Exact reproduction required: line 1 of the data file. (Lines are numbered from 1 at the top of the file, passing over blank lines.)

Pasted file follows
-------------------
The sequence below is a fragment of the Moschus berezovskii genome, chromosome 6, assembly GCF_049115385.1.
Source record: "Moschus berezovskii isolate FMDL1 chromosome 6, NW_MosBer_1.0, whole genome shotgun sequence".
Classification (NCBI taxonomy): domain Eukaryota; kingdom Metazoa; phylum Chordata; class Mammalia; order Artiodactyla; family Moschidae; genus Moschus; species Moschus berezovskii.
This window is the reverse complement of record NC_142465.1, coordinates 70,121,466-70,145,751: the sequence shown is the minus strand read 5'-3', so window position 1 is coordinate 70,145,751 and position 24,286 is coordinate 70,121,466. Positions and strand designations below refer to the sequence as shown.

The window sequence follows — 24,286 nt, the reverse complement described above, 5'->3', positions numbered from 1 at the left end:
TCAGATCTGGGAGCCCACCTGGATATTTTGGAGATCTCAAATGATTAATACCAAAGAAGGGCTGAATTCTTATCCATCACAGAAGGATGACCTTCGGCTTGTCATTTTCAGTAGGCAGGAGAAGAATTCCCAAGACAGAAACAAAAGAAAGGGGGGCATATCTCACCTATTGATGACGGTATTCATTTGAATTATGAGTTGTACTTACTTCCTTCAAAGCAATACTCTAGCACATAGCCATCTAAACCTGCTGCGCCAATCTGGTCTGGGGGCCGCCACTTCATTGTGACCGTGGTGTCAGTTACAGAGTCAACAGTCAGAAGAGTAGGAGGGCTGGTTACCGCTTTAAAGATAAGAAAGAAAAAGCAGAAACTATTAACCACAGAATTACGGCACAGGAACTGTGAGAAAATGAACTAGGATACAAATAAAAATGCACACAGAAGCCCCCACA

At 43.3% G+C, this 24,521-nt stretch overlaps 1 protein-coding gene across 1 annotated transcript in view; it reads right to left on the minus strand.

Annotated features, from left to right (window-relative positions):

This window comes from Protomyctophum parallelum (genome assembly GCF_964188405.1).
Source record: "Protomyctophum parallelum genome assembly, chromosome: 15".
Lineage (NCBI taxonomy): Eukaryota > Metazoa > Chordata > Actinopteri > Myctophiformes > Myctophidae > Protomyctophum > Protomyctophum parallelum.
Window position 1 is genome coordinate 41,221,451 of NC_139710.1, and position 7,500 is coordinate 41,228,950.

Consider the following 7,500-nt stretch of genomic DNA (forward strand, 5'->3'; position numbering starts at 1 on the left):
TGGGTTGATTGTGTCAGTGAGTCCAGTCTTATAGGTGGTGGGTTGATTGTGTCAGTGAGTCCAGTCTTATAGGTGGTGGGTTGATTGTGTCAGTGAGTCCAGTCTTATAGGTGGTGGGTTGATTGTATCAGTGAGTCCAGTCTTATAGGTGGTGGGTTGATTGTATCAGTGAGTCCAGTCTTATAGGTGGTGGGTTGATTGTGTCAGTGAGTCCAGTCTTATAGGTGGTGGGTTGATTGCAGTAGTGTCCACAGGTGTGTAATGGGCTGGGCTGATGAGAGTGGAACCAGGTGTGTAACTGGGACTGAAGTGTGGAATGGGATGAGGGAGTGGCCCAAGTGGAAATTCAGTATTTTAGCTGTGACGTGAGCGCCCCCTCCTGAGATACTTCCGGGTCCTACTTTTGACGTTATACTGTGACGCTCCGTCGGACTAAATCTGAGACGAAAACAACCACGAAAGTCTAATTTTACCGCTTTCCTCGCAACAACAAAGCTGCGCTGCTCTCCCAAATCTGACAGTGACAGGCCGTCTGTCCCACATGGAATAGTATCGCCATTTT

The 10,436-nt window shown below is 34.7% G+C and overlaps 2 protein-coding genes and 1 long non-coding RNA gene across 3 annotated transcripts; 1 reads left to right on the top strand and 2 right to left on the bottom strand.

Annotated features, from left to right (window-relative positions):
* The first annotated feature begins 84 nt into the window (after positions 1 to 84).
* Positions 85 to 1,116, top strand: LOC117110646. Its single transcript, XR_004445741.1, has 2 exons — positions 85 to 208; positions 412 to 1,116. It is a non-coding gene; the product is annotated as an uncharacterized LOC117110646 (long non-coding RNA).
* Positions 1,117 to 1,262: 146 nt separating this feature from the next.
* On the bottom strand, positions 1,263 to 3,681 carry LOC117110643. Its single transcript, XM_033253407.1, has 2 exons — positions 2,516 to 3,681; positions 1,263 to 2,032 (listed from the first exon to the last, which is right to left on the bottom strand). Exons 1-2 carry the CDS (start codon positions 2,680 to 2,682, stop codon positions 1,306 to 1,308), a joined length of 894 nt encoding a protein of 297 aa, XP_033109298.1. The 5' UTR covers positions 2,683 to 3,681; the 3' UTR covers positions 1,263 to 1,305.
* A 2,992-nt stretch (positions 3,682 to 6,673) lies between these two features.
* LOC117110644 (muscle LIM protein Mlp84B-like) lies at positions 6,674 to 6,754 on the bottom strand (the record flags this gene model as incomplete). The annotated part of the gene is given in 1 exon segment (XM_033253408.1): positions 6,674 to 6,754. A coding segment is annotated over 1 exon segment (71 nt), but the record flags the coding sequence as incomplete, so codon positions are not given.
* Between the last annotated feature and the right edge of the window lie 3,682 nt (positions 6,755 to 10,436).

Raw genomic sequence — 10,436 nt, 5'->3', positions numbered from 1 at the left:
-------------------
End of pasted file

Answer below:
The sequence below is a fragment of the Moschus berezovskii genome, chromosome 6, assembly GCF_049115385.1.